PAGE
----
Continued from the previous post –
Now we shall see behavior of different borrowers.
Manufacturers – this category demands large sum of money to do their manufacturing activity. Loan money used to buy raw material and to pay for other expenses. Repeat cycles in this category are not same for all products and depend largely on the product. Number of cycles could be small. Profit margin is of the order of 60% to 100%. This large profit margin covers for the less numbers of repeat cycles. In consumable goods, repeat cycles could be very good and so at this rate of profit margin higher rate of interest on loan could be acceptable to most manufacturers.
If you study balance sheets of many manufacturers, you will see that out of total expenditure only about 4 to 7 % is spent on interest on loans that company has taken. Business management in manufacturer's category and shoppers is more or less similar and high interest rates (15%) these borrowers can easily manage. Some loans are for expansions in business and that being capital investment higher rates on their loans should be accepted by them. Many companies in India have developed with this rate of interest and grown to monster sizes. This observation clearly rules out, any need for reduction in interest rate to this category. When it comes to profit sharing on their product since, they have done business from borrowed money, which belongs to depositors; appropriate share of that profit must go to them in the form of higher interest rates on deposits. These depositors are actually silent sleeping partners in their business and so their right to profit cannot be ruled out. If business does not work well on whatever account since they are silent sleeping partners they need not suffer from that loss. Losses most of the time are due to mismanagement of the business so, depositors cannot be punished for that. Banks are entitled to recover their dues even from losing borrower by law. Mr. Rajan ex-governor of RBI had voiced grievances of depositors but as he showed sympathy Modi government sacked him. This shows how dangerously the gambler group is working against depositors. Efficiency of an industry can be judged from its expenditure on interest on borrowings. An efficient industry does not spend more than 4 to 7% on bank interest. Any rise in that expenditure means industry in not functioning at its best. Squandering of funds, misjudgment on supply and demand consideration increases this burden. These mismanaged industries often favor lowest interest rates so that they can continue their mismanaged behavior. To stop this squandering of funds on concerned and unconcerned topics we can stop by putting an additional levy if bank interest component exceeds 7%. This provision may help control such indiscipline. Industries can be rated as green, yellow and red based on its efficiency. Green for best management, yellow for medium and red for bad management should be the rating.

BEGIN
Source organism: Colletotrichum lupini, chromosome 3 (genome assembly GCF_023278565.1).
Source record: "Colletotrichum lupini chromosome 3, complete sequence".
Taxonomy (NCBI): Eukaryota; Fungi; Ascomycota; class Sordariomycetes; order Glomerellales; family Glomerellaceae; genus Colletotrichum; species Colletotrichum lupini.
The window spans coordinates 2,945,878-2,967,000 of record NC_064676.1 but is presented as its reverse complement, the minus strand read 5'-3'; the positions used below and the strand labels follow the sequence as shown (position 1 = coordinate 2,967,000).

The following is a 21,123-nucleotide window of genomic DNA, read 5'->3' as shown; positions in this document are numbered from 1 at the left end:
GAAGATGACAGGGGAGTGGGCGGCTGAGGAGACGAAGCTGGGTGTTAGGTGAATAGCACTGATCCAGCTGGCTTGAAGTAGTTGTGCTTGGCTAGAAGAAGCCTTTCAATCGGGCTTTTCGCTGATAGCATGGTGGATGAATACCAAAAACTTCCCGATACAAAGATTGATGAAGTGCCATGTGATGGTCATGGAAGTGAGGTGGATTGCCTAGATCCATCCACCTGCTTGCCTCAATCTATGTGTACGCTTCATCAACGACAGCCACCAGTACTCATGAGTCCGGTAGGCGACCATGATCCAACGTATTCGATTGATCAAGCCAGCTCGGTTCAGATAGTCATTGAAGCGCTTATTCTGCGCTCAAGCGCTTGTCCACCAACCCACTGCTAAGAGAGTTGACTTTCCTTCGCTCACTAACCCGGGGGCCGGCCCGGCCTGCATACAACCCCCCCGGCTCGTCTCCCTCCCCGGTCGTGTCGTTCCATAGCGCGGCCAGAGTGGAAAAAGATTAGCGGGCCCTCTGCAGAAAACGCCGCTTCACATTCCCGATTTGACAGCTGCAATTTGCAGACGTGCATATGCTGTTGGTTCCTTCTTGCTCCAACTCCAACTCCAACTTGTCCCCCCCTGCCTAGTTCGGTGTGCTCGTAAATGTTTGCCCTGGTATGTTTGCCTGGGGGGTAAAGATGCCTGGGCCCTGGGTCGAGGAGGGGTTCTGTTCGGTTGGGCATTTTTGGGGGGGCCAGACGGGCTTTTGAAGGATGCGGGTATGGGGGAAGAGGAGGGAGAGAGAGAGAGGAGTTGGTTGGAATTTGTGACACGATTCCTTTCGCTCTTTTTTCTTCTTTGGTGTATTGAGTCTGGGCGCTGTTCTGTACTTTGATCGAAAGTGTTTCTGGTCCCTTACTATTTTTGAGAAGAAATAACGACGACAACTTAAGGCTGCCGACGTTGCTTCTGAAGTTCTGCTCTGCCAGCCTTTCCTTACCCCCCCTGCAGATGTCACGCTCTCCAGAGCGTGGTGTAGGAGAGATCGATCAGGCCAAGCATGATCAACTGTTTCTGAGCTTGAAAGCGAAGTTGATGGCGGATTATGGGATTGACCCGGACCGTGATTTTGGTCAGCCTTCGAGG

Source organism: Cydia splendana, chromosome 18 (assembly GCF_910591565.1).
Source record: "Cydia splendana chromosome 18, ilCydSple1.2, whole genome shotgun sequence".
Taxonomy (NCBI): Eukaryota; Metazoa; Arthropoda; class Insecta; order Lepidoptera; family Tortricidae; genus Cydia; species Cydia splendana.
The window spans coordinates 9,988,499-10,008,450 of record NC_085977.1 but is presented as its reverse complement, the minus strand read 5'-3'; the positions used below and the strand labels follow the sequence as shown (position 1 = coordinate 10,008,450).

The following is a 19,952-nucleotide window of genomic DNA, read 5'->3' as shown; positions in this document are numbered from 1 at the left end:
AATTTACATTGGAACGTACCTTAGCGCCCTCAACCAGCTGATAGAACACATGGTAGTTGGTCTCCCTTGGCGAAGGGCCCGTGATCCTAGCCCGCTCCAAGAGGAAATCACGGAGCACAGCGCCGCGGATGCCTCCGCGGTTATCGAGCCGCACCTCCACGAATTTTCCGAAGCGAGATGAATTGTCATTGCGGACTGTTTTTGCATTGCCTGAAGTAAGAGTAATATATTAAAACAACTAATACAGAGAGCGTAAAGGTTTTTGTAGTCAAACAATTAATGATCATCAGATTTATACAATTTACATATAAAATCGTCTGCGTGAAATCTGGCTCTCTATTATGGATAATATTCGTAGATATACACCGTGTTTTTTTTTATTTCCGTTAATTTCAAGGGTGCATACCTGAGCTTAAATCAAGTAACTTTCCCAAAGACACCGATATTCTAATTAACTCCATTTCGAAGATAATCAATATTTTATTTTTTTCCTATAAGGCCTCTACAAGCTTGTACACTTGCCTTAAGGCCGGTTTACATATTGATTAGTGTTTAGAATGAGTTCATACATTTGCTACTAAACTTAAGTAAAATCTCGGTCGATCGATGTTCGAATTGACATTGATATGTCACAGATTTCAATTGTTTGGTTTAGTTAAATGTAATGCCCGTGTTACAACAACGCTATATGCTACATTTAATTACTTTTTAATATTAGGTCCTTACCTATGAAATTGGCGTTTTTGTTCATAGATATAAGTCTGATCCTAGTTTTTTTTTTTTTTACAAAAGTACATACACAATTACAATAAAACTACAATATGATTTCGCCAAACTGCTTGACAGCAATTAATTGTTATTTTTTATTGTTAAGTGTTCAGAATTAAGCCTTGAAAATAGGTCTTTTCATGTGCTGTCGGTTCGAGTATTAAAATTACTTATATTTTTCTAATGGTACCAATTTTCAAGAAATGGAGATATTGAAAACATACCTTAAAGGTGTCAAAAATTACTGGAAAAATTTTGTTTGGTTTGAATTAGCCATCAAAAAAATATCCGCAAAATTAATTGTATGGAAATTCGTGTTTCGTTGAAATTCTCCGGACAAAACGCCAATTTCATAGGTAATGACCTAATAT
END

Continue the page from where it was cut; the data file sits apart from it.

Continues in next post –
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